Former Miami Dolphins coach Brian Flores sued the National Football League (NFL) and its teams on Feb. 1, alleging they engaged in discriminatory hiring practices against him and other Black coaches.
Flores’s complaint (pdf) focuses in part on the failures of the Rooney Rule, a policy established in 2003 that requires the NFL to consider minority candidates for head coach positions and other senior management jobs with the league.
Other industries have similar policies, but there isn’t strong evidence that they’ve been successful. The Flores lawsuit highlights the fact that junior minority talent faces a hard road to leadership roles across numerous sectors.
What the Flores complaint alleges
Flores says NFL management doesn’t conduct interviews with minority candidates in good faith, which in turn “creates a stigma that interviews of Black candidates are only being done to comply with the Rooney Rule.” It’s a token gesture, in other words.
Flores cites two examples from his own experience as a coach: Last week he was allegedly informed by New England Patriots coach Bill Belichick that the New York Giants planned to offer a head coaching position to Brian Daboll, a white candidate, before Flores even interviewed for the job.
In another example, Flores was scheduled to interview for a coaching position with the Denver Broncos in 2019, only to have team executives show up an hour late. Their behavior, the complaint alleges, made clear they were only interviewing Flores because of the Rooney Rule, and “never had any intention to consider him as a legitimate candidate for the job.” A white candidate was ultimately hired for the position.
There is only one Black head coach in the NFL, the complaint notes as evidence the Rooney rule isn’t working. In the years since the Rooney Rule was passed, only 11% of head coach positions have been filled by Black candidates, even though the majority of NFL players are Black.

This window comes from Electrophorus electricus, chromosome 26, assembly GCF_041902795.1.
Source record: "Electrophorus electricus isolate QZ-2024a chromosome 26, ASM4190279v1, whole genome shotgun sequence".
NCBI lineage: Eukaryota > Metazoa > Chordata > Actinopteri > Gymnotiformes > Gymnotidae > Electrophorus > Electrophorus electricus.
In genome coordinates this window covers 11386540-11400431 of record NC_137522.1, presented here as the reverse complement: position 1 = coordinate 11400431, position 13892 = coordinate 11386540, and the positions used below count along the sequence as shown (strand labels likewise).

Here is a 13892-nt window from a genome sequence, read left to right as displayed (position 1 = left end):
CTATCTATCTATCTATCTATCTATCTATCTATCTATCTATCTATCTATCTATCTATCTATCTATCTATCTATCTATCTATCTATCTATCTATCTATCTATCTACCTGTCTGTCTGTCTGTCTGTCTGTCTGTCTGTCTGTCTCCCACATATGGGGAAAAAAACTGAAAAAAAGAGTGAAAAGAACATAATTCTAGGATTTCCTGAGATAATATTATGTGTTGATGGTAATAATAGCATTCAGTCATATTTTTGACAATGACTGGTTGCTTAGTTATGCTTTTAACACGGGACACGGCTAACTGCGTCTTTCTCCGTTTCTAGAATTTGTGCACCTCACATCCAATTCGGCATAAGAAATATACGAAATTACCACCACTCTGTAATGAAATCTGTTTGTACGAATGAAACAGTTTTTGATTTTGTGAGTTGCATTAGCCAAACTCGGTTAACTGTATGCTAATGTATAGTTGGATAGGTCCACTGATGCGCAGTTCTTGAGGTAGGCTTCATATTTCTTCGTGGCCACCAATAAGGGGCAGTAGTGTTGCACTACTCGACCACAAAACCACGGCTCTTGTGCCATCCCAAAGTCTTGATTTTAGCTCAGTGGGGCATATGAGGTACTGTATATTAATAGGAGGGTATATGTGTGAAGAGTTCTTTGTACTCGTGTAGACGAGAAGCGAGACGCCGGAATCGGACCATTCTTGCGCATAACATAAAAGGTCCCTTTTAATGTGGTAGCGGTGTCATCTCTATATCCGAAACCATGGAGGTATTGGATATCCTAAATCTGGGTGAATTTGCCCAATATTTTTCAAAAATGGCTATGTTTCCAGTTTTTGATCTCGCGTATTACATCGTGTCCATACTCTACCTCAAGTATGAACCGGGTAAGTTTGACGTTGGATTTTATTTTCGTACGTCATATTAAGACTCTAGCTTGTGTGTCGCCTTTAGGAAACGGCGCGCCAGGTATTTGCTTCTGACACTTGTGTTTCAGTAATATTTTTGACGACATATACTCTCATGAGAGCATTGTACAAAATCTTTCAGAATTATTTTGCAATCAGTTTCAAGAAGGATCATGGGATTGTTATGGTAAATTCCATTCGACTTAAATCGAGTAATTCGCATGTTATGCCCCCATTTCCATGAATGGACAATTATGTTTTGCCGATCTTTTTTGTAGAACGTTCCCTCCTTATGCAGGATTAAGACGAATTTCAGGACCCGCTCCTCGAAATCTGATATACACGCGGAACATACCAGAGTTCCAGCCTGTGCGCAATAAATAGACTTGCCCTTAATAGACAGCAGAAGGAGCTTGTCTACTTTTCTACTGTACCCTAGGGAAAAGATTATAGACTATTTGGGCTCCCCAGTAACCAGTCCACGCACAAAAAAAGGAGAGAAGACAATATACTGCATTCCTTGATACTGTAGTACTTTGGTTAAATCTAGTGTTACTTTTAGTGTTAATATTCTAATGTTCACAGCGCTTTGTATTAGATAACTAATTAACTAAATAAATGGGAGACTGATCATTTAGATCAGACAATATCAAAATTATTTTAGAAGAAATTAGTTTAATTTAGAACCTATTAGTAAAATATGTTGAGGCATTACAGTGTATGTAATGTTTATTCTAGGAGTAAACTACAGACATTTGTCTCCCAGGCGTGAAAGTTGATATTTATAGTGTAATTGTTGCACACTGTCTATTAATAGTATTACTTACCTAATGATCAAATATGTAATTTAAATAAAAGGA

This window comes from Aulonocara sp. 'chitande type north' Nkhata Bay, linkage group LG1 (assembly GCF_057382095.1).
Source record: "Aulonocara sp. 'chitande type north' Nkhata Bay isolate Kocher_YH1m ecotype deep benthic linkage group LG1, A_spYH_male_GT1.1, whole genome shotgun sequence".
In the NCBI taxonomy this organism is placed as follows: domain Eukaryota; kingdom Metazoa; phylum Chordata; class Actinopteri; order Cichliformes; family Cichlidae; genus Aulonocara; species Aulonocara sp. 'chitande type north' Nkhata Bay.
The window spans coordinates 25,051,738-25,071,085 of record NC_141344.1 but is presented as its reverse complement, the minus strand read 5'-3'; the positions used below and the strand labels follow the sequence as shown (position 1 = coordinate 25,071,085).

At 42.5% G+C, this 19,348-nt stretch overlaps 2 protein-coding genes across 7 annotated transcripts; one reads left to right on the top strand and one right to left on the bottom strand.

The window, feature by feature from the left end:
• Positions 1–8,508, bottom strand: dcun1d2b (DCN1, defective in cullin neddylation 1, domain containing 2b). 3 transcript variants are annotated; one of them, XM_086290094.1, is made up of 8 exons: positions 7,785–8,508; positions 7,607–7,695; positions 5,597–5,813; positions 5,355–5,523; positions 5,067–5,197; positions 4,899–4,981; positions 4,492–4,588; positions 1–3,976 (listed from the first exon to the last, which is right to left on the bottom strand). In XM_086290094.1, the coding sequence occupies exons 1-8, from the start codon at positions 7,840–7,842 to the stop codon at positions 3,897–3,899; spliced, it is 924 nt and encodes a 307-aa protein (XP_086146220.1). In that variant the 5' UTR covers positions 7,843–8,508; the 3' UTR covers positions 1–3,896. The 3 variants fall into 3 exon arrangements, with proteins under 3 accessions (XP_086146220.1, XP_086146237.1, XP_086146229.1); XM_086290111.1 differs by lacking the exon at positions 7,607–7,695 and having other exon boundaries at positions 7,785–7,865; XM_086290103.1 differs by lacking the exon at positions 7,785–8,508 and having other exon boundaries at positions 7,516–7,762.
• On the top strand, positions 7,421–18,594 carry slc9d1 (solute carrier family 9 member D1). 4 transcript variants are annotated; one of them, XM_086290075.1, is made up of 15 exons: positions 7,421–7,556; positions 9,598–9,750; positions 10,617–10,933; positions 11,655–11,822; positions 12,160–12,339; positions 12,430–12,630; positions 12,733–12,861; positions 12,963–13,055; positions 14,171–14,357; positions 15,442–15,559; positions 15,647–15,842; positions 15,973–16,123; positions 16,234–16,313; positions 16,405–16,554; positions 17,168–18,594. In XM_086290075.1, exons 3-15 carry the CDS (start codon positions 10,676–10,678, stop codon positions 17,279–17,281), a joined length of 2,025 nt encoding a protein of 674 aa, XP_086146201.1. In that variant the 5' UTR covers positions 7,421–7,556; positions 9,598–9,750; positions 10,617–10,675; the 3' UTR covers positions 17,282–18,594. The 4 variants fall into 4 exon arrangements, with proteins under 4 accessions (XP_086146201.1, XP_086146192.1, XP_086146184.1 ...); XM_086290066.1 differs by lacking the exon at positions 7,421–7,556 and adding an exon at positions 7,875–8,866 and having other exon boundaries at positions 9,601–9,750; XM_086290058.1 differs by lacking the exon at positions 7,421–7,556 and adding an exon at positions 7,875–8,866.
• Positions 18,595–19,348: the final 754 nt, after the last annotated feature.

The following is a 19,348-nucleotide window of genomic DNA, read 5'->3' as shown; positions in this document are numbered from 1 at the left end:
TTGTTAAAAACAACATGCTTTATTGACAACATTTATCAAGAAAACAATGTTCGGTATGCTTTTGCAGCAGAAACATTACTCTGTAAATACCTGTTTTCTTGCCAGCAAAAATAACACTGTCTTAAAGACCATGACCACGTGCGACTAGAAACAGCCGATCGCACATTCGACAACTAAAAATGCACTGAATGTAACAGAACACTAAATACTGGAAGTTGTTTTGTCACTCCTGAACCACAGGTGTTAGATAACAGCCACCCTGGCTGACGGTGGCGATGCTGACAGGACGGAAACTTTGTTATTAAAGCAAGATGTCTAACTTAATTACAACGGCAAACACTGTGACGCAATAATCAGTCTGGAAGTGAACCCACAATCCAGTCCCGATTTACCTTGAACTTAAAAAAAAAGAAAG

How the Rooney Rule fails
Many companies have adopted versions of the Rooney Rule to improve their own diversity. Some of the biggest, such as Amazon and Uber, say they want more women and minority candidates coming through. (Quartz, too.)
But it’s not clear if these policies work. A 2016 study published by Harvard Business Review found that if a job applicant is the sole woman or person of color in a candidate pool, they have virtually no chance of being hired. This can change if two or more diverse candidates are interviewed, though, according to follow-up research looking specifically at hiring in the NFL.
Silicon Valley, like the NFL, still struggles to recruit more diverse candidates, and executive leadership at many major tech firms remains overwhelmingly white. Some of the biggest stars in entertainment are people of color; music and movie executives are mostly not.
Civil rights attorney Cyrus Mehri, who helped create the Rooney Rule, told Bloomberg Law the policy “requires good-faith implementation” to actually work. “The rule has to have teeth.”